Jim Boeheim
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In today’s podcast, I’m joined by Travis Hines to discuss stuff that has been in the news over the course of the last two weeks, specifically Jim Boeheim’s comments about Carmelo Anthony and why it is a total non-controversy.

We also dive into why Boeheim’s comments are forced to be taken out of context as well as Monte’ Morris, ‘Pancake’ Thomas and which college basketball coaches we would least like to fight.

As always, you can subscribe to the podcast on either iTunes or Stitcher, and there’s also a link to listen to this podcast below. Thanks for listening.

Cyclones add big man for 2017

LOUISVILLE, KY - MARCH 15:  Head coach Steve Prohm of the Murray State Racers shouts from the sidelines against the Colorado State Rams  during the second round of the 2012 NCAA Men's Basketball Tournament at KFC YUM! Center on March 15, 2012 in Louisville, Kentucky.  (Photo by Andy Lyons/Getty Images)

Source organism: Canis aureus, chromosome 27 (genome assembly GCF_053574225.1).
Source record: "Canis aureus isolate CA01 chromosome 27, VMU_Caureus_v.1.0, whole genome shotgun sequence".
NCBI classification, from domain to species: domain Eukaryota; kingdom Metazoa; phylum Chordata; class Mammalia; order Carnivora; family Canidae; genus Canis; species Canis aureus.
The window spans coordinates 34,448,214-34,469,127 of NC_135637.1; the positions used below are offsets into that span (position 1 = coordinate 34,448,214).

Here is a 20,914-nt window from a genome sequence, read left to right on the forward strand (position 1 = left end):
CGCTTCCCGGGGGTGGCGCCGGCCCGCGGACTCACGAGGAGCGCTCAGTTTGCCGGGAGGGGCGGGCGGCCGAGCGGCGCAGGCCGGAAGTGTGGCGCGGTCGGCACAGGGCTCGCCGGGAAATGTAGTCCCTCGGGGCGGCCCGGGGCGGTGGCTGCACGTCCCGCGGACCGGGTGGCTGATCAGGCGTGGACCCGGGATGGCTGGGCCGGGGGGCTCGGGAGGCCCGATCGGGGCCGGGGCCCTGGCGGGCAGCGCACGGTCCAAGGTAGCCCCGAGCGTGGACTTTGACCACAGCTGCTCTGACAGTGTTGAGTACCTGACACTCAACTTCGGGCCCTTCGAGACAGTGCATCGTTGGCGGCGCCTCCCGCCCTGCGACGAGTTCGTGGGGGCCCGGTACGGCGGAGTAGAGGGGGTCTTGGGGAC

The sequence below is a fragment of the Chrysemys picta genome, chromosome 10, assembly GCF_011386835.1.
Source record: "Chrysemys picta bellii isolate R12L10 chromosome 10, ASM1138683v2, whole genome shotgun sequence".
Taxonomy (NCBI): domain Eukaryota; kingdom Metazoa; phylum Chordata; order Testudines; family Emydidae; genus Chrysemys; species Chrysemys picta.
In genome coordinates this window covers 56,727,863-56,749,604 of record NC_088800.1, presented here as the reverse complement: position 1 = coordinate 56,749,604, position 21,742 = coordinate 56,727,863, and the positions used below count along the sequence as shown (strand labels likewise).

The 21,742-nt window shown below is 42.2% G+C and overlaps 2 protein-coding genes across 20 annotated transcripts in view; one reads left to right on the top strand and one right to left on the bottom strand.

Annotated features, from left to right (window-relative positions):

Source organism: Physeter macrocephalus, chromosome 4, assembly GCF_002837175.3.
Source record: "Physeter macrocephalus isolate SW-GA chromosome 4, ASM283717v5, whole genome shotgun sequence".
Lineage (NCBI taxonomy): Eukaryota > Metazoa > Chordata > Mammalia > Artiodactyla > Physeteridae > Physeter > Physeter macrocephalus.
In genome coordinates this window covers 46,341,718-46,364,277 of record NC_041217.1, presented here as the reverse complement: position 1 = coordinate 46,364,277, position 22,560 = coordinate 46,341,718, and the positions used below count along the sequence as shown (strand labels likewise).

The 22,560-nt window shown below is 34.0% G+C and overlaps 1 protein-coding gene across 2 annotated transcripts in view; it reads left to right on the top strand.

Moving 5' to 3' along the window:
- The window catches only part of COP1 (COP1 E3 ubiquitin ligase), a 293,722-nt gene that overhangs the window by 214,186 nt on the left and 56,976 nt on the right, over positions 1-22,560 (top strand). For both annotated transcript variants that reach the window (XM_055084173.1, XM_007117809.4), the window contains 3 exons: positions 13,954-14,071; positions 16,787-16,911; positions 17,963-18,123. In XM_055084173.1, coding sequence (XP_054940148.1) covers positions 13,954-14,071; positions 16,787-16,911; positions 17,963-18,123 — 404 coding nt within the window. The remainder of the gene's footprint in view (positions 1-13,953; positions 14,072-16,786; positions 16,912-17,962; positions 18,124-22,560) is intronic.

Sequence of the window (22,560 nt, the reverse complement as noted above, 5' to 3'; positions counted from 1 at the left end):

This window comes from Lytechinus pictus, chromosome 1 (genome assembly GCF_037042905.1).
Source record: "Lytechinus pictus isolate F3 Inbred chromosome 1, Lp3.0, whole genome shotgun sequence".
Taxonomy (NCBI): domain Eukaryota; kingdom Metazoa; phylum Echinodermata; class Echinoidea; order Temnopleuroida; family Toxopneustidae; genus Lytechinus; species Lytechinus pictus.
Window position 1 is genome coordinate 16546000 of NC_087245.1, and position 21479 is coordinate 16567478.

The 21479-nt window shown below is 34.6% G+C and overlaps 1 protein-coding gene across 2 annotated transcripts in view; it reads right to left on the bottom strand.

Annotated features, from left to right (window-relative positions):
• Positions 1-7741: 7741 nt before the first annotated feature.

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Iowa State secured its first commitment Wednesday of what will be a pivotal class of forwards in 2017.

KeyShawn Faezell of Mississippi committed to Steve Prohm and the Cyclones, he announced Wednesday.

“After praying to God to lead me in the right path and talking with my dad,” Faezell wrote, “I’ve decided to further my education and basketball career under coach Prohm at Iowa State University.”

Faezell, a 6-foot-9 consensus top-150 forward in the 2017 class, joins wing Terrence Lewis as the first two members of a class that figures to number at least six for ISU. The addition of Faezell is key because ISU will be losing three members of its frontcourt it will likely be leaning on heavily in 2015-16 in Deonte Burton, Merrill Holden and Darrell Bowie. A 2016 big man, Cameron Lard, has also yet to enroll in classes this fall due to academic issues, making Faezell’s commitment even more important should Lard be unable to get clearance.

“They need some people to come in and compete,” Feazell told the Ames Tribune. “I think I fit in the program.”

Prohm’s teams dating back to his Murray State days have always been guard-oriented and guard-heavy, but beginning to stack the roster with quality big men will be key as he looks to continue the Cyclones’ success in the Big 12, which includes a school-record five-straight NCAA tournament appearances.

BYU adds commit for 2019

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BYU added a commitment from a high school senior this week, but the Cougars won’t be seeing him on campus until 2019.